The Charles River is a small, relatively short river, draining a total land area of 308 square miles. Some 80 brooks and streams, and several major aquifers feed the Charles River. The watershed contains 33 lakes and ponds - most of them manmade. The river drops about 350 feet in its unhurried journey to the sea, flowing out to the very edges of its watershed at times. Boston marathoners race 26 miles from Hopkinton to Boston, but the Charles River twists and turns on an 80-mile course between the same points. Because of its meandering nature, the river flows through 23 communities, adding many political complexities to watershed management. Lacking speed and force, the slow-moving Charles River will always be brownish in color, no matter how clean it becomes. River water steeps like tea through the abundant wetlands along its path.
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Prior to the last century, the Charles River was valued mostly for pragmatic purposes. Native Americans used the river for local transportation and fishing, and as a link in the route from southeastern Massachusetts to northern New England. Early European settlers harnessed the river for industrialization. As early as 1640, entrepreneurs on the Neponset River engineered a diversion of water from the Charles River to power their mills.
Over time, a total of 20 dams were built along the Charles River, mostly to generate power for industry. The dams slowed the flow of the Charles River, hampering the river's ability to cleanse itself with uninterrupted flow. Dams also caused the flooding of pastureland and haycutting areas and cut off migratory fish from upstream reaches.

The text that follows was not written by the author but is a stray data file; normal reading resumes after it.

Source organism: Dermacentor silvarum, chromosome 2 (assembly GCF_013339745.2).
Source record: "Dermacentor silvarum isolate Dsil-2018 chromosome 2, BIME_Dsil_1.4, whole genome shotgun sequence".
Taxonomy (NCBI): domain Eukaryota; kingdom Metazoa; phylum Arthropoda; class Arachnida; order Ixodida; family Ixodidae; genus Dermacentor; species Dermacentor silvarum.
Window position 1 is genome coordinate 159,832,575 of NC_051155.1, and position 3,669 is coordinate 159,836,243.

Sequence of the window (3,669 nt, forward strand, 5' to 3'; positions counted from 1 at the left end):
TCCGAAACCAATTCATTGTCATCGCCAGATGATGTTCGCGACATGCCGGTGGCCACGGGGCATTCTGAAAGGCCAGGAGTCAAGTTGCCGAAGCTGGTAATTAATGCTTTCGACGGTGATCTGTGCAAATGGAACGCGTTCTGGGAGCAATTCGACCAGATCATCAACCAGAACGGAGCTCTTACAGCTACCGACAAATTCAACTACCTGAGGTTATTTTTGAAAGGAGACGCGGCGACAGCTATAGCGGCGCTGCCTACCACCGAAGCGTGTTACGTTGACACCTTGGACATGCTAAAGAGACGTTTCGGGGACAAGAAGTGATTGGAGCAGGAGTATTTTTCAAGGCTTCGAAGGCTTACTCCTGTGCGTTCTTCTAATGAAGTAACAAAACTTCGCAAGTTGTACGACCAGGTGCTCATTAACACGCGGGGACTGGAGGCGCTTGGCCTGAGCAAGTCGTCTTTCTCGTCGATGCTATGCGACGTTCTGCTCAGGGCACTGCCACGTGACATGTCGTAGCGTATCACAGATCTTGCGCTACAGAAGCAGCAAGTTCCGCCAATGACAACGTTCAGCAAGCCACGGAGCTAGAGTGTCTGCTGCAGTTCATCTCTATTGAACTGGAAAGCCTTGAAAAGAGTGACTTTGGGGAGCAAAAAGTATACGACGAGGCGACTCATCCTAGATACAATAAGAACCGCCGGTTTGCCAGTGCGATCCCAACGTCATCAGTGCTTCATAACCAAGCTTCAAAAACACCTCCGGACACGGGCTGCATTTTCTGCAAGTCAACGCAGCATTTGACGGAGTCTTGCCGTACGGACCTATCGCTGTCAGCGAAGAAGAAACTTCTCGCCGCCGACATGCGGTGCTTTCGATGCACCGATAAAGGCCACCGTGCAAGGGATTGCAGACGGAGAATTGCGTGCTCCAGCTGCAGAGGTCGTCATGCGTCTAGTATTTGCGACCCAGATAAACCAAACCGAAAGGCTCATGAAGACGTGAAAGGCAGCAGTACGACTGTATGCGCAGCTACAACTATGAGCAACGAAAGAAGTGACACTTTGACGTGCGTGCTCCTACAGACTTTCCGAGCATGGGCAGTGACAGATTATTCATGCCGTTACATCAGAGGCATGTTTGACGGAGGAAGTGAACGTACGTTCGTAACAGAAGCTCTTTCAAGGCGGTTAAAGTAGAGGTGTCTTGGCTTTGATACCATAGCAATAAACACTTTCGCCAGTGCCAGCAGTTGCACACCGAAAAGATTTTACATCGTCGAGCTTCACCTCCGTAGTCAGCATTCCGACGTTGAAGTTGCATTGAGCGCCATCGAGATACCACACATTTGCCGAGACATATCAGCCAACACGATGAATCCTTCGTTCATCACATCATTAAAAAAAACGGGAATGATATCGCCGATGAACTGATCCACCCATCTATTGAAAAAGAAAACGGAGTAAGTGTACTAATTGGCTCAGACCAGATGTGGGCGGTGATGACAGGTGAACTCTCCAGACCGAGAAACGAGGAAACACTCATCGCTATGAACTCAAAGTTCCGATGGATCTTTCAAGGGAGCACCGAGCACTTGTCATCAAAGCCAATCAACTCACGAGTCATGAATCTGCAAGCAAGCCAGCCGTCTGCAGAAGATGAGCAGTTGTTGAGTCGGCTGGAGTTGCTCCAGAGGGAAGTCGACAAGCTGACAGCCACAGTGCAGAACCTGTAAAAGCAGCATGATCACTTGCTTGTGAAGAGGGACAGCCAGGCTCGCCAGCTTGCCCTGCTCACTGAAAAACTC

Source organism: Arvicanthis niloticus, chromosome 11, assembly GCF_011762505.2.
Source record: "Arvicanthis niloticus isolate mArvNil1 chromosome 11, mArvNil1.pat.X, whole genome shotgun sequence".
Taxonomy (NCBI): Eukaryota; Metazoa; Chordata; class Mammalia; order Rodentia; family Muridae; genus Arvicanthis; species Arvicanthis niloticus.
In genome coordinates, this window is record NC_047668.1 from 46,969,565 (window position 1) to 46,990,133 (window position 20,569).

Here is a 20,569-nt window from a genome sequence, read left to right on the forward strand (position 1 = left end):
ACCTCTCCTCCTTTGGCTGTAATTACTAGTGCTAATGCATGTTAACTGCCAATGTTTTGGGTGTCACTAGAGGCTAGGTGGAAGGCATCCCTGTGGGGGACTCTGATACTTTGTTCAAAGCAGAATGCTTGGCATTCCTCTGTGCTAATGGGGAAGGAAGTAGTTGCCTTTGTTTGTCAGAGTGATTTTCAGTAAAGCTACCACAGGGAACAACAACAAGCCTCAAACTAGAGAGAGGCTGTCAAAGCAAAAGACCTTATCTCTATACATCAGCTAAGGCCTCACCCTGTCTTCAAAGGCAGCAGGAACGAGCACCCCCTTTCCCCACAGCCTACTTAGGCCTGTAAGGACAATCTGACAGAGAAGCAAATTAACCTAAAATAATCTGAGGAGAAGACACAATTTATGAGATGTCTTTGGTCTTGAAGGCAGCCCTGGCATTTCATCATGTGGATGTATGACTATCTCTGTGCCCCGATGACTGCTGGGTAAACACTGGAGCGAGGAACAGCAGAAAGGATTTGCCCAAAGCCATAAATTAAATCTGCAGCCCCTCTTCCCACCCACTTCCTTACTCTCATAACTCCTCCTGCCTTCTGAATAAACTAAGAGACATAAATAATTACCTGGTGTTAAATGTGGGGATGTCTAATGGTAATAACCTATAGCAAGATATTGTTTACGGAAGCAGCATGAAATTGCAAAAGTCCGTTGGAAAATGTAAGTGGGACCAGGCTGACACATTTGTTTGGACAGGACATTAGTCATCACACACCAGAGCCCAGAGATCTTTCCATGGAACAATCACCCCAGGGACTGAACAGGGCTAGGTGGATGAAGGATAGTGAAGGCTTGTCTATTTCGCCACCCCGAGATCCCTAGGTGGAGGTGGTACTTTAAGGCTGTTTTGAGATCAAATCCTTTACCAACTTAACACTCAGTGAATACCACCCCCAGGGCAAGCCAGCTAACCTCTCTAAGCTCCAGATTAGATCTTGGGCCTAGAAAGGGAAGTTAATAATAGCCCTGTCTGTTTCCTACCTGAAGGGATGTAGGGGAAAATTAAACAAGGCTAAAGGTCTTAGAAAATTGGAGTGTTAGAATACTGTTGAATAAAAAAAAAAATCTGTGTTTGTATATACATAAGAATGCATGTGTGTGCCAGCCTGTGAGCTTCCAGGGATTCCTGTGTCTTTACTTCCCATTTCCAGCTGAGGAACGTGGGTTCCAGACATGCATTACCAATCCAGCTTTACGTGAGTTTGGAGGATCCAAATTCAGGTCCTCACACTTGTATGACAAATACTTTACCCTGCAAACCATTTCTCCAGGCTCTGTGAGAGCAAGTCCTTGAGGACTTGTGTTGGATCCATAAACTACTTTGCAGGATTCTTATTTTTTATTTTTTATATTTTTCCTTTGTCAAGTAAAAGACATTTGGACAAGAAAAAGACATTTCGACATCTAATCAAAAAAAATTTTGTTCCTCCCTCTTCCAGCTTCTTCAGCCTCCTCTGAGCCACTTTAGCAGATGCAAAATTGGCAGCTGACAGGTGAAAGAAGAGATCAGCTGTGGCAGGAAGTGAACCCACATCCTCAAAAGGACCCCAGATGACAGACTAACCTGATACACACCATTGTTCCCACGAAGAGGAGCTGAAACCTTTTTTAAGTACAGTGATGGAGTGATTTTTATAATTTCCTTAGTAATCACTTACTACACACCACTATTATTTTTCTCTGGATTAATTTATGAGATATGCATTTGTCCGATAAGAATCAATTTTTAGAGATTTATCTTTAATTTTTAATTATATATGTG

In some places, the dams created new stretches of shoreline, and expanded water and land habitat. The best example is the Lakes District where construction of the Moody Street Dam in 1814 to power cotton mills created a 200-acre "mill pond" with many lovely bays and inlets between Newton Lower Falls and Waltham. This scenic area drew thousands of boaters from Norumbega Park around the turn of the 20th century. The premier social and recreational spot of its time, Norumbega featured several boathouses, canoe rentals and two steamboats that made trips through the Lakes District in the summertime.
Dams and mills, however, also brought pollution. Byproducts from mill processes were dumped into the river as well as waste from houses, roads, and settlements that built up around the mills. Fish populations, which had been abundant, disappeared. In 1875 a government report listed 43 mills along the 9.5-mile tidal estuary from Watertown Dam to Boston Harbor. The Charles River was so polluted from industrial and domestic wastes that the report recommended abandoning cleanup efforts on the river from south Natick (its midpoint) to the ocean, and focusing instead on the upper half.